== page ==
LEHI, Utah – City and business leaders applauded Utah’s deal with Texas Instruments that will result in the company building a second chip factory in Lehi and adding hundreds of high-paying jobs.
“This is a great opportunity for Lehi. It’s a great opportunity for the state of Utah,” said Lehi Mayor Mark Johnson.
The 800 new jobs will have an average salary of $110,000 and Johnson said the area’s highly educated workforce is ready to fill those positions.
Utah Gov. Cox announced that Texas Instruments would create a new semiconductor factory in Lehi, Utah bringing “hundreds of jobs” to the state.
“Our workforce that we can provide knows what they’re doing and they’re prepared and that’s why they really wanted to come to Utah—even though they looked at several other states,” he said.
Texas Instruments’ second semiconductor factory will be built to the east of its current factory along Timpanogos Highway.
“Great opportunity for us to see another great, big organization really planting their roots here inside of Utah,” said Ryan Boswell, the senior director of growth at Silicon Slopes. “We have diligent, hard workers and we’ve got people who want to make Utah better and better over and over again.”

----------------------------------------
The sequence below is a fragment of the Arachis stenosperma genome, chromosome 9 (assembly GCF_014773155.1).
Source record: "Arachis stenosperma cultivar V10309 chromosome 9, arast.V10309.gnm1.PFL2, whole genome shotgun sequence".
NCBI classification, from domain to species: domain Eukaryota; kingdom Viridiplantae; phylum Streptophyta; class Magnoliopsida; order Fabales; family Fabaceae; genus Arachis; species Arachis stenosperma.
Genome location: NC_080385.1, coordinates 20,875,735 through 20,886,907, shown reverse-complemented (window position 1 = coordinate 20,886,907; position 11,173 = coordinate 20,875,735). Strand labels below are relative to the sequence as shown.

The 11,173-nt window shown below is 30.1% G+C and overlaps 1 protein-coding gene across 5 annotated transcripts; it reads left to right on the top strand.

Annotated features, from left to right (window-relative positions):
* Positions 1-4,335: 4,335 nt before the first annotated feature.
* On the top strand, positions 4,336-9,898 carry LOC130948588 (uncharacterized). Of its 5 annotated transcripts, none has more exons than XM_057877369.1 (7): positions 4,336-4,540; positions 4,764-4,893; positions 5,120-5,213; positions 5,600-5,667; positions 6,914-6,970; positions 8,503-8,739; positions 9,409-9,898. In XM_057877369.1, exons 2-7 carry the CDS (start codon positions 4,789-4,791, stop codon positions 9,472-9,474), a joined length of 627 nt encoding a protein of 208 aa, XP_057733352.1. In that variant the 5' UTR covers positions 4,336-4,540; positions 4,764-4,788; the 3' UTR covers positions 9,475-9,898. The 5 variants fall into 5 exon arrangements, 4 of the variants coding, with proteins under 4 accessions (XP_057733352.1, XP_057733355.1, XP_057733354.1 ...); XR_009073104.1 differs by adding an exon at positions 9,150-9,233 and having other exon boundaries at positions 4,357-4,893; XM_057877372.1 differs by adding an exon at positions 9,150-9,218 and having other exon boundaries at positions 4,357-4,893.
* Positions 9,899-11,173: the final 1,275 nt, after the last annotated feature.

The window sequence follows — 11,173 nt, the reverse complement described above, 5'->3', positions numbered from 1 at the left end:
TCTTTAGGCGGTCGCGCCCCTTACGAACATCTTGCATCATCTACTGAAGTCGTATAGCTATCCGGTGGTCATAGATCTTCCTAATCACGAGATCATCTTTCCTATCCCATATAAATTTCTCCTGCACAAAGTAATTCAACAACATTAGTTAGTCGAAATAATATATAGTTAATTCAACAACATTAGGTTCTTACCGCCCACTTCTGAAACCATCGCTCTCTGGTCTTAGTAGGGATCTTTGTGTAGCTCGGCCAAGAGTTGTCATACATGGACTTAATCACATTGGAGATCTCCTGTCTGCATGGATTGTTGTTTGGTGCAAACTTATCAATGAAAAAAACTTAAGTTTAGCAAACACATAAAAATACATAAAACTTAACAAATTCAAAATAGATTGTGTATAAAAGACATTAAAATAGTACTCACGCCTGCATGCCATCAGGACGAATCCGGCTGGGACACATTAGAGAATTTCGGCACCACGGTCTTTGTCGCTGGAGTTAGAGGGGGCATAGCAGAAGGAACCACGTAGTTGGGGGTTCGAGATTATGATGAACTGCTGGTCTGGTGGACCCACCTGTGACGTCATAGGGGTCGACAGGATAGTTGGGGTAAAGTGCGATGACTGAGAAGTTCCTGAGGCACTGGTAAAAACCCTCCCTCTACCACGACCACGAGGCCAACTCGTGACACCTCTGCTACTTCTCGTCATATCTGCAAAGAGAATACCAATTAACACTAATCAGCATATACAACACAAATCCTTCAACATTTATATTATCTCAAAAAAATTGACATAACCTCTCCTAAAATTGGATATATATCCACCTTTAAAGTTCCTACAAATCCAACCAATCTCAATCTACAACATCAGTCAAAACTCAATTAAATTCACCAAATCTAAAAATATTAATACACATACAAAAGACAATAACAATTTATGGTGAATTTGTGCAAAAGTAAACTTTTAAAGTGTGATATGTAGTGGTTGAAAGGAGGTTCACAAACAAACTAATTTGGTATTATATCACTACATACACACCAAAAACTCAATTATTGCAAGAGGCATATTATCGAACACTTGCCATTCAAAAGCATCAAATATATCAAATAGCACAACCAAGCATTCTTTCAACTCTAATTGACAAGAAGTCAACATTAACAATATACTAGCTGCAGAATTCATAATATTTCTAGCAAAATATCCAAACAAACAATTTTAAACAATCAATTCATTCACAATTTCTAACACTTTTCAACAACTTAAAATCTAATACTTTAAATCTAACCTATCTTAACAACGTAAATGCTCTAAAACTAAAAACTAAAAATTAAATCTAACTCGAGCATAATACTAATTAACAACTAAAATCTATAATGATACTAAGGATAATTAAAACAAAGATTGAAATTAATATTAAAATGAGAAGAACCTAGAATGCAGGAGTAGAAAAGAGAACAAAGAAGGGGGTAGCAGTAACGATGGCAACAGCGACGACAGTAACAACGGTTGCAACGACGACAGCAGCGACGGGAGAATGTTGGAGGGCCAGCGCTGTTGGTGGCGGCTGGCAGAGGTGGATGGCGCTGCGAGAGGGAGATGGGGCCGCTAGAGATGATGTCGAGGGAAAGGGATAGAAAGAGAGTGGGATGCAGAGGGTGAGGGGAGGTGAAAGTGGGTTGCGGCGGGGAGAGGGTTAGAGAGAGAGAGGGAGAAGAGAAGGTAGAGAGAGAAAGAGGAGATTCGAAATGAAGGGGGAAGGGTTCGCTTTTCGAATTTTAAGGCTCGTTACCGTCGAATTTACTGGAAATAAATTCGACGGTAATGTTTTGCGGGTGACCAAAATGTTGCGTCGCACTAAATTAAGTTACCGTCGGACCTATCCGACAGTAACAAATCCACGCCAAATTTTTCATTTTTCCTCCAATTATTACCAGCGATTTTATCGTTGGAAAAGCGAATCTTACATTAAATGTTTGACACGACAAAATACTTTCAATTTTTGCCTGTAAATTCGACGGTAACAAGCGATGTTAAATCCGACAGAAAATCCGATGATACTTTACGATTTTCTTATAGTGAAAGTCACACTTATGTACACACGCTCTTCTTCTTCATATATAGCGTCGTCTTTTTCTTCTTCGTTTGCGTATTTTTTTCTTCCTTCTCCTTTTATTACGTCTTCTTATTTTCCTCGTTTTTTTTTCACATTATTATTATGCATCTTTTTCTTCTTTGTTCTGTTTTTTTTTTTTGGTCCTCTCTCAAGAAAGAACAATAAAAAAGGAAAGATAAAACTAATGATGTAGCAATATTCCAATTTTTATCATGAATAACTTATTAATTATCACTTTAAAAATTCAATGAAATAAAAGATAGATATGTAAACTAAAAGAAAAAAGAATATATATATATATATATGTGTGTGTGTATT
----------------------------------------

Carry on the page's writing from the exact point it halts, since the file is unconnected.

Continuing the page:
The Utah Governor’s Office of Economic Opportunity announced Wednesday that Texas Instruments will invest $11 billion in Utah and that it’s the largest economic investment in state history.
“Companies like Texas Instruments continue to invest in Utah because of our world-class business climate and exceptional workforce,” Gov. Spencer Cox said in a press release. “TI’s new semiconductor factory will solidify Utah as a global semiconductor manufacturing hub for generations to come.”
Texas Instruments was awarded a post-performance tax reduction for the new factory. The tax credit is expected to save Texas Instruments up to $34.6 million in taxes over 20 years, the governor’s office told KSL.
“Our decision to build a second fab in Lehi underscores our commitment to Utah, and is a testament to the talented team there who will lay the groundwork for another important chapter in TI’s future,” a statement from Haviv Ilan, Texas Instruments’ incoming president and chief executive officer said.
“With the anticipated growth of semiconductors in electronics, particularly in industrial and automotive, and the passage of the CHIPS and Science Act, there is no better time to further invest in our internal manufacturing capacity,” Ilan’s statement said.
Brian Dunlap, the vice president of 300-milimeter wafer fab manufacturing operations at Texas Instruments, said the caliber of the current Lehi employees helped seal the deal.
“We have had experience with the current team in Lehi and just their innovation, their competitiveness, their willingness to go do the right thing and get the job done was a huge piece of us saying, ‘Hey, we can go develop this workforce,’” Dunlap said in an interview with KSL.